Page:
is now pending with Dona Felicia Fernandez about the purchase of an undivided part in the same estate. In case that deal should not be carried to effect, this contract will also remain without virtue and effect."
6th, this contract is also subjected to the condition that Don Rafael Gutierrez del Arroyo could rescind the contract of lease which he now has with Don Eleuterio Landrau.
Rafael Gutierrez del Arroyo
The answer admits, and it is found, that this agreement was made by Rafael Gutierrez on behalf of himself and his sister, the other principal defendant.
Subsequently the following addition was made:
"On the 27th of April, 1908, the contracting parties make addition to the 3d clause of this contract in the sense that the excess of price which Mr. Graham may obtain over the $55 per cuerda shall be divided between him and Mr. Arroyo at 50 percent each."
Rafael Gutierrez del Arroyo
The burden of the argument for the appellants is that this document only gave an option, which expired by time, and that the addition converted the option into a revocable agency to sell. But it appears to us that the argument is answered by reading the instruments. They are signed by both parties. First and second parcels "shall be paid in cash" -- the third "shall be" paid for as indicated -- Mr. Graham "shall execute a mortgage" -- "this contract" shall be extended in a public document as soon, etc. The parties recognized the original agreement as a contract, imposing obligations upon Graham as well as upon Gutierrez, and not merely a promise by the latter. So the addition speaks of "the contracting parties," implying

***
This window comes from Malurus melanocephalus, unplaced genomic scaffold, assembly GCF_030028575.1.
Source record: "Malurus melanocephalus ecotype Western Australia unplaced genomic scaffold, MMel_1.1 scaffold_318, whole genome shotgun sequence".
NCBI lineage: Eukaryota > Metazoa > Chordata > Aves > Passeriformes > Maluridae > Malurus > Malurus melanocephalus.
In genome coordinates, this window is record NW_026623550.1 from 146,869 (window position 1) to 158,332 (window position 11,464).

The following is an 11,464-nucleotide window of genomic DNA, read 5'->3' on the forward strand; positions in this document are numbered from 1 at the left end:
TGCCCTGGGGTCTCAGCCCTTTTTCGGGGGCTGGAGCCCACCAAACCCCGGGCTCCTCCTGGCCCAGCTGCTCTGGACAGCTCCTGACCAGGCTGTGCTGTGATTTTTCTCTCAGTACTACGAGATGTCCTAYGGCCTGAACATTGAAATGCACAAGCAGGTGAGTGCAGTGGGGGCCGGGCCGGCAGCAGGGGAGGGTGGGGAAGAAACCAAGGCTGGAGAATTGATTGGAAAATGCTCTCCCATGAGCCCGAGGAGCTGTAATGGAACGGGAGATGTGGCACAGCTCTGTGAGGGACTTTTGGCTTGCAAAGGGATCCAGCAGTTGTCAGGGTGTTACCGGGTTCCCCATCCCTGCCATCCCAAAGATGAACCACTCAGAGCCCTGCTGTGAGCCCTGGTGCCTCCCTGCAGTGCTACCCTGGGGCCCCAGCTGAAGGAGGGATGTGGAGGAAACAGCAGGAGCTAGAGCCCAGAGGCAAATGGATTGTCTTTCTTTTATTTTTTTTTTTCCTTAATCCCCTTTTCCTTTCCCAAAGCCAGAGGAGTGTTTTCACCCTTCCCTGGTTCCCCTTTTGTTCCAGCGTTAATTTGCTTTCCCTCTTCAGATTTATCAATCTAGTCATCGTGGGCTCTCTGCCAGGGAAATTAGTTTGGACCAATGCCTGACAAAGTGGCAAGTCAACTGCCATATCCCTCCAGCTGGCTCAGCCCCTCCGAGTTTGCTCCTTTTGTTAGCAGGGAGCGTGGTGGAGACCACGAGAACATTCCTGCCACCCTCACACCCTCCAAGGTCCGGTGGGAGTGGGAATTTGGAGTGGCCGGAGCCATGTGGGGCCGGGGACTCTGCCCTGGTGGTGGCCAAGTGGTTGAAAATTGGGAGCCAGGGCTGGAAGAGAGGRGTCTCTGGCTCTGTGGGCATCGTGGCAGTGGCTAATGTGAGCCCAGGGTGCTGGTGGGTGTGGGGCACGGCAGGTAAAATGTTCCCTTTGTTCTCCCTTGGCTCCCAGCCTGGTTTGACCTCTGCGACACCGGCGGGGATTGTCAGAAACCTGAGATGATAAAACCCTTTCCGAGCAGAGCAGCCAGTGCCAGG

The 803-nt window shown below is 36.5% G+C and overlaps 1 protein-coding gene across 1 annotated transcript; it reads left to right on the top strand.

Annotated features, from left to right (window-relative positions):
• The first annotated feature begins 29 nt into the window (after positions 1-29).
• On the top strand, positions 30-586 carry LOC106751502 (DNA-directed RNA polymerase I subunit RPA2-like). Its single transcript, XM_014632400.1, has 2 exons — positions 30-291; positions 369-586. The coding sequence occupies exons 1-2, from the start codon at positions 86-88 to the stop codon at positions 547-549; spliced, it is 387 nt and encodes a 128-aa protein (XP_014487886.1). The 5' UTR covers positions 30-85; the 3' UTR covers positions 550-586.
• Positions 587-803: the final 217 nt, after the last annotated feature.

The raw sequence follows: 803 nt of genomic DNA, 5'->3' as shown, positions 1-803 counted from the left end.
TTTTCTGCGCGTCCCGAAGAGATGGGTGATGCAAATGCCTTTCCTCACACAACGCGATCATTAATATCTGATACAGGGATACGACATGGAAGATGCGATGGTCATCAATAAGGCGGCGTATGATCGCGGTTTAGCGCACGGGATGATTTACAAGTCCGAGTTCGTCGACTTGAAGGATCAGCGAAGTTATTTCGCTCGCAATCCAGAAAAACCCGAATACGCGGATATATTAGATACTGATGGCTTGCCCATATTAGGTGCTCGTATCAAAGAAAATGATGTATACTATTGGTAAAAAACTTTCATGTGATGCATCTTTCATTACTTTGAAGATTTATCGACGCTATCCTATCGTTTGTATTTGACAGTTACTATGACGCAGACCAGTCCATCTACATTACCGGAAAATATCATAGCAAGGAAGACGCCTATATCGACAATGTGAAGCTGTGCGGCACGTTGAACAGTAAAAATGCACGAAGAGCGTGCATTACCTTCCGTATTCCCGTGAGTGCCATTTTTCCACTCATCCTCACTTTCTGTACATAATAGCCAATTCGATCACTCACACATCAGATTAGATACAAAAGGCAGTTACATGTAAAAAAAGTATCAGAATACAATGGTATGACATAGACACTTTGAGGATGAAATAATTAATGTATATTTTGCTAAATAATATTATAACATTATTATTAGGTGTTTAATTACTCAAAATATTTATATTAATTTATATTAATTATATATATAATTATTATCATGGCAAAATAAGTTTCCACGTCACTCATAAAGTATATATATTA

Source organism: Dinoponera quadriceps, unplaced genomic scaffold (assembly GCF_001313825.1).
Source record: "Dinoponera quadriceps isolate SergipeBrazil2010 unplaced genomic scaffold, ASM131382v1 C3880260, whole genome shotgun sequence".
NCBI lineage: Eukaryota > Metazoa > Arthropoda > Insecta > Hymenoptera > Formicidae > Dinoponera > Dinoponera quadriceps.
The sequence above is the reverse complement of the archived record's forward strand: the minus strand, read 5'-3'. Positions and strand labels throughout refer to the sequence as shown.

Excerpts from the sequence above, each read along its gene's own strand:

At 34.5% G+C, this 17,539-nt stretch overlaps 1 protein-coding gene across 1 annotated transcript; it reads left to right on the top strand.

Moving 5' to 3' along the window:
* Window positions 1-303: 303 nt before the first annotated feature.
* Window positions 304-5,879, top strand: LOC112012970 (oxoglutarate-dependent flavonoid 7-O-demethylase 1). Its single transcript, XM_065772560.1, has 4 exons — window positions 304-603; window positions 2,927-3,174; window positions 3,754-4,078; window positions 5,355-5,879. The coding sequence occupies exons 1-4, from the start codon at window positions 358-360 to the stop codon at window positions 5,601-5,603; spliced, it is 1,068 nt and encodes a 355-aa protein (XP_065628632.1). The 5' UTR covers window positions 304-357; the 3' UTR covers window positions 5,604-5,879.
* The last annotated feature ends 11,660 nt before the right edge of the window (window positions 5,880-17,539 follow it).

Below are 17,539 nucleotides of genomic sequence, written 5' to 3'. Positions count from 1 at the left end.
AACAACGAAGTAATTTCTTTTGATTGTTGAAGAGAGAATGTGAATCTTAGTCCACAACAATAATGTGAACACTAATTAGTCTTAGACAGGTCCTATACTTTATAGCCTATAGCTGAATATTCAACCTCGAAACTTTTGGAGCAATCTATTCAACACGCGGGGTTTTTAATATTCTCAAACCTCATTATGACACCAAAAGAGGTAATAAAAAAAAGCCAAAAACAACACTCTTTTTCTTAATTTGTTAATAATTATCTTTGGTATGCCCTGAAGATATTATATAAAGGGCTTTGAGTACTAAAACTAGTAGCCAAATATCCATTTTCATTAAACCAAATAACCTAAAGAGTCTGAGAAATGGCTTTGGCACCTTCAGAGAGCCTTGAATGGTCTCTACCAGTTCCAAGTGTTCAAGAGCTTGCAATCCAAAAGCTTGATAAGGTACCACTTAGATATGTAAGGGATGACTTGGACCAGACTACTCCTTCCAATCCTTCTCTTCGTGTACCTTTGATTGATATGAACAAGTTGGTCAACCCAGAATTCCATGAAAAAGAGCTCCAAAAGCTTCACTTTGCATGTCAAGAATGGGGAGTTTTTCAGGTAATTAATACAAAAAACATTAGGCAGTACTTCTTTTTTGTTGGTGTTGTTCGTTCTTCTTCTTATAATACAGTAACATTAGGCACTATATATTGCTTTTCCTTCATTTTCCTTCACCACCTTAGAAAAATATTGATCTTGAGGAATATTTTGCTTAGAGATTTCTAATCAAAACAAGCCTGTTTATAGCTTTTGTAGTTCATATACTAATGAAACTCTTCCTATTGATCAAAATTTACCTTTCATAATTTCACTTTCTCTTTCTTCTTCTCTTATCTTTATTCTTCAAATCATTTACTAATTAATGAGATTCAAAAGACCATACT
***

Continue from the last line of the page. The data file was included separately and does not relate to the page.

that both contract, and is simply an undertaking by Graham to pay more in a certain event. There is no suggestion of agency in it, but, on the contract, an assumption that Graham is acting on his own behalf. The answer, although setting up the second point, as to the effect of the addition, also recognizes the original agreement as a contract of sale, and shows very plainly that calling it an option is an afterthought.
The condition as to the lease to Landrau is admitted not to be material now. Graham was ready to perform the conditions imposed upon him. On August 10, 1909, he accepted a lease of parcels one and two, and this is set up as an estoppel against him; but it is enough to answer that the instrument recognized an outstanding dispute as to the land, and provided that the lease should not affect the rights on either side. So far as the defenses urged go, they point rather to unwillingness to carry out a bargain than to any reasonable doubt. The most plausible ground for hesitation is the indefiniteness of the boundaries. But no such point was taken. It seems to be a common characteristic of such agreements in Porto Rico, see Veve v. Sanchez, 226 U. S. 234 , 226 U. S. 241 , and, with the aid of local knowledge, the surveyor employed by the court seems to have had no difficulty in fixing the line.